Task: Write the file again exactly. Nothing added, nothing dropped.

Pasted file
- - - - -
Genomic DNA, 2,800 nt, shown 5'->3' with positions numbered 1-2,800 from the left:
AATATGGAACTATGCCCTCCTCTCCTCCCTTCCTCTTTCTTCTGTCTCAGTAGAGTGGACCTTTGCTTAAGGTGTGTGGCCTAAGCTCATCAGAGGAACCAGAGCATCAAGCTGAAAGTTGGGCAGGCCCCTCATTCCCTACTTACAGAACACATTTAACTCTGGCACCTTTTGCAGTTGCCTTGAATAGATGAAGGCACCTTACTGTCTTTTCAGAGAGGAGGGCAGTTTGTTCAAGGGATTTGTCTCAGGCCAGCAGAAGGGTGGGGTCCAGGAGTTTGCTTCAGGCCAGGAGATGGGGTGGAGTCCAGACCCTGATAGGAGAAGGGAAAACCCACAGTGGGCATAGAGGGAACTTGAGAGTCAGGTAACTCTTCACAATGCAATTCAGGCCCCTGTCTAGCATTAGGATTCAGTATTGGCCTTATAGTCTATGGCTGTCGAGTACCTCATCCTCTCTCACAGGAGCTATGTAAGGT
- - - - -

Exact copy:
Genomic DNA, 2,800 nt, shown 5'->3' with positions numbered 1-2,800 from the left:
AATATGGAACTATGCCCTCCTCTCCTCCCTTCCTCTTTCTTCTGTCTCAGTAGAGTGGACCTTTGCTTAAGGTGTGTGGCCTAAGCTCATCAGAGGAACCAGAGCATCAAGCTGAAAGTTGGGCAGGCCCCTCATTCCCTACTTACAGAACACATTTAACTCTGGCACCTTTTGCAGTTGCCTTGAATAGATGAAGGCACCTTACTGTCTTTTCAGAGAGGAGGGCAGTTTGTTCAAGGGATTTGTCTCAGGCCAGCAGAAGGGTGGGGTCCAGGAGTTTGCTTCAGGCCAGGAGATGGGGTGGAGTCCAGACCCTGATAGGAGAAGGGAAAACCCACAGTGGGCATAGAGGGAACTTGAGAGTCAGGTAACTCTTCACAATGCAATTCAGGCCCCTGTCTAGCATTAGGATTCAGTATTGGCCTTATAGTCTATGGCTGTCGAGTACCTCATCCTCTCTCACAGGAGCTATGTAAGGT